For the D.C. metropolitan area, Hip Hop was largely secondary to a unique genre that took over the city and its surrounding areas during the ’80s and ’90s. While other places were evolving with different interpretations of rap, the nation's capital was more focused on go-go -- a subgenre of funk, largely credited to the late Chuck Brown, that spawned icons like Sugar Bear, Roc Mikey, and musician-turned-actor Anwan “Big G” Glover. The percussion-heavy style of music continued to be pushed by bands from various neighborhoods, all of whom had little problem packing out clubs and recreational centers in and around the city.

Due to increasing violence and unfair perceptions from officials and law enforcement, the landscape of go-go and its events began to decline in the DMV, a term that loosely stands for D.C., Maryland, and Virginia. At that time, the town's rap scene truly began to take form. One of the earliest movers was D.C. Scorpio, who teamed up with go-go outfits like Experience Unlimited, Brown's Soul Searchers, Rare Essence, and Junkyard Band throughout his storied career. Soon, other artists and groups cultivated a true Hip Hop hub for the operative heart of the United States.

Now, the DMV provides a variety of styles that anyone can enjoy. Frontrunners like KP Skywalka, Big Flock, and PINKYTHARAPPER are just a few of the many rising stars carrying the torch for the region.

REVOLT compiled a list of 17 Hip Hop acts that helped create the DMV’s exponentially growing platform. Check them out below.

1. D.C. Scorpio

D.C. Scorpio was a true pioneer for his city when it came to rap. Alongside others like Tony Blunt and the departed Fat Rodney, he made waves by bringing his lyrical skills to go-go events around the area and eventually caught the attention of legends like Doug E. Fresh and Chuck Brown. Singles like “Stone Cold Hustler” and “Beam Me Up, Scotty” were further amplified via radio spins and live appearances at some of the DMV’s most notable spots – including a former Maryland venue where he created the aptly titled Go Go Live at the Capital Centre.

2. Section 8 Mob

The arrival of Section 8 Mob marked a change in the D.C. area’s Hip Hop sound, as the group incorporated elements normally found in places like Houston, New York, and Los Angeles. Following their debut, Controlled Dangerous Substance, the collective partnered with Tommy Boy Records to deliver the classic follow-up, Guilty By Association. While there weren’t any other albums from the collective, its members would go on to pursue solo careers.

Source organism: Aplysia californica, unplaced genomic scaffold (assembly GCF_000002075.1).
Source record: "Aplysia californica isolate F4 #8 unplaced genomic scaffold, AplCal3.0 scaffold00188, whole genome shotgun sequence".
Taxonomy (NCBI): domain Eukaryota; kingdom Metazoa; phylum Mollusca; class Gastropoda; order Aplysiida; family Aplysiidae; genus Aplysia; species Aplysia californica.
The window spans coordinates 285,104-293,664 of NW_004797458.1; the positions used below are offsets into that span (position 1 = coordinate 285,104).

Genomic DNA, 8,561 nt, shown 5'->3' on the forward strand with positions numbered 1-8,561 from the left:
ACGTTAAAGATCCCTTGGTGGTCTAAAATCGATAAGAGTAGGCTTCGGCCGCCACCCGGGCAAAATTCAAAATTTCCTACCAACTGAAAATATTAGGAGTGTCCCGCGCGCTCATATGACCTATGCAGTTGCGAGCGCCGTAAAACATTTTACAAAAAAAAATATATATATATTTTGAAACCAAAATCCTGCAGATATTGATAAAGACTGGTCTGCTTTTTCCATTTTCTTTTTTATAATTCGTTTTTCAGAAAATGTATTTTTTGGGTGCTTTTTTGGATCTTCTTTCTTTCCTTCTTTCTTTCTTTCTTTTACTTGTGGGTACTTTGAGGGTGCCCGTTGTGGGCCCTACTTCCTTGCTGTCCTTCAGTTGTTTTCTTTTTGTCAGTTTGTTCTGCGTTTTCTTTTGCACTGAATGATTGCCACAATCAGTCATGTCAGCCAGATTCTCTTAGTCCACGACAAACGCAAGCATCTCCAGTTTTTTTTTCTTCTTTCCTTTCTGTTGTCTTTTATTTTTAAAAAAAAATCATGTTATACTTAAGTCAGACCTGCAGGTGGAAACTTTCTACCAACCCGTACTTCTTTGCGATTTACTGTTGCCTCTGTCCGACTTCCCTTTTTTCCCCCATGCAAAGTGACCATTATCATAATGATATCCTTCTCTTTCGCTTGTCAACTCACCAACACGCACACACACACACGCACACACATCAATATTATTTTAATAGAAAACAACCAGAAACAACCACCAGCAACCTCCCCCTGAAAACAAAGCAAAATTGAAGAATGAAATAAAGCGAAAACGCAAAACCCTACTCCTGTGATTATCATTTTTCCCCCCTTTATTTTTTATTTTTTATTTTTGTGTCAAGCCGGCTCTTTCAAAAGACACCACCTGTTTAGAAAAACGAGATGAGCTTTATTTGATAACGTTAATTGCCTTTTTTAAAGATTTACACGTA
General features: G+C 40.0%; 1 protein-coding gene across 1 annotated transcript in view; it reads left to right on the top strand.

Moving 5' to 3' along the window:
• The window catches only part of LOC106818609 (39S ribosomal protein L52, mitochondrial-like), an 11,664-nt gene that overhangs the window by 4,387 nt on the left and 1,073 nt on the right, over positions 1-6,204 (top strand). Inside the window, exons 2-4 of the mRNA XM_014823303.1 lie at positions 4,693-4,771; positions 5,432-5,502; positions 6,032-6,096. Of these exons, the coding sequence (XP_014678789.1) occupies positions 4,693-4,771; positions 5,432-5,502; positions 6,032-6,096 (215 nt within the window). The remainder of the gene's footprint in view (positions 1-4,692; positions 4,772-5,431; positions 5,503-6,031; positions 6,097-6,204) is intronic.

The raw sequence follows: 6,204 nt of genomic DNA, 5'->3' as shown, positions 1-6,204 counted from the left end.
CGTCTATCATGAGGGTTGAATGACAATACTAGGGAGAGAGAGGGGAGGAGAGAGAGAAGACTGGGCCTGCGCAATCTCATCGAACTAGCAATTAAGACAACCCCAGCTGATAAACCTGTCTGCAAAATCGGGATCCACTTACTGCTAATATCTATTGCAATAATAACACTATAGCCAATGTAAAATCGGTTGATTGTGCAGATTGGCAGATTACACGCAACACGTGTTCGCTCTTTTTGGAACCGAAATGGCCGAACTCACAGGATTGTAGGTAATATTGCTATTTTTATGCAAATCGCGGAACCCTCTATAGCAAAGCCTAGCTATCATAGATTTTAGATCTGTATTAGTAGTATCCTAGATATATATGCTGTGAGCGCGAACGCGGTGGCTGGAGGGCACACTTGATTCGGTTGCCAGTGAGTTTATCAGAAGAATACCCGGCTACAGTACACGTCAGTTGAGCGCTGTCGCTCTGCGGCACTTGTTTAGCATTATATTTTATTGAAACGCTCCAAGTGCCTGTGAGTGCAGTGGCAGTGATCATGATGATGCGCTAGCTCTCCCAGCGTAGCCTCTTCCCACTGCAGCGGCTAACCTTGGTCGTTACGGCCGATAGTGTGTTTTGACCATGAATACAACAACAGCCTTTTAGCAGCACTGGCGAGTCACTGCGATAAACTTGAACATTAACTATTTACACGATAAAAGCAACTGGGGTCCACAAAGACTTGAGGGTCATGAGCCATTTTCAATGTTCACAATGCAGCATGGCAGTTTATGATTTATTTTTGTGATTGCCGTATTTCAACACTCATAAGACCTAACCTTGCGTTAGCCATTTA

3. Nonchalant

Nonchalant found musical success with her breakout track, “5 O'Clock,” an honest depiction of street life in D.C. that featured Bink Woods Dre and Drecia Vega. That track served as the lead single for the artist’s debut album, Until the Day. She later made appearances on the soundtracks for Dangerous Ground and Half Baked.

4. Black Indian

Black Indian was another D.C. talent who found moderate major label success with “Get Em Psyched.” That single would lead to a debut LP of the same name and plenty of shows alongside some of rap’s biggest artists. After parting ways with MCA, Black Indian released a wealth of music independently until his unfortunate death.

5. Questionmark Asylum

Questionmark Asylum – comprised of Digge Dom, Ding-Ding, Mistafiss, and Rosta Swan – was the first D.C. group to score a major label record deal. That achievement led to the well-received debut The Album, a mix of local vibes and East Coast influences. Singles from that project, including “Hey Lookaway” and “Get With You/I'd Rather Be With You,” further added to the project’s replay value. According to The Couch Sessions, member Ding-Ding has since passed away.

6. Diamond District

Diamond District emerged with sounds reminiscent of groups like De La Soul. Consisting of Uptown XO, yU, and Oddisee, the artists gained serious attention via their debut album, In the Ruff, which led to a partnership with Mello Music Group. Their follow-up project, March on Washington, received equal amounts of acclaim. All three talents had solo careers of their own, too -- Oddisee produced for and collaborated with DJ Jazzy Jeff, Little Brother, Freeway, and more.

7. Oy Boyz